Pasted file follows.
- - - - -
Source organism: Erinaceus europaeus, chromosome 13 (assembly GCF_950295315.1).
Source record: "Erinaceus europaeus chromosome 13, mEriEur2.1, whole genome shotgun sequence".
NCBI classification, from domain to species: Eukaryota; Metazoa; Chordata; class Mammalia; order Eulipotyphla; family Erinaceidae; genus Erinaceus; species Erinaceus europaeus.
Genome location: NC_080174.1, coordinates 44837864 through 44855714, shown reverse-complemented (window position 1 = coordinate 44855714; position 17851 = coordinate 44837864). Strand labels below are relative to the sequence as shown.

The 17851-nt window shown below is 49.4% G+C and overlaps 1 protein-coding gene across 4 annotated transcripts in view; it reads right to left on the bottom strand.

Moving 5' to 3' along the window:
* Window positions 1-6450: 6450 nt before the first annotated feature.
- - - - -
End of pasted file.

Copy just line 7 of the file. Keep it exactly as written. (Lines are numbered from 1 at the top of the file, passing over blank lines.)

* Window positions 1-6450: 6450 nt before the first annotated feature.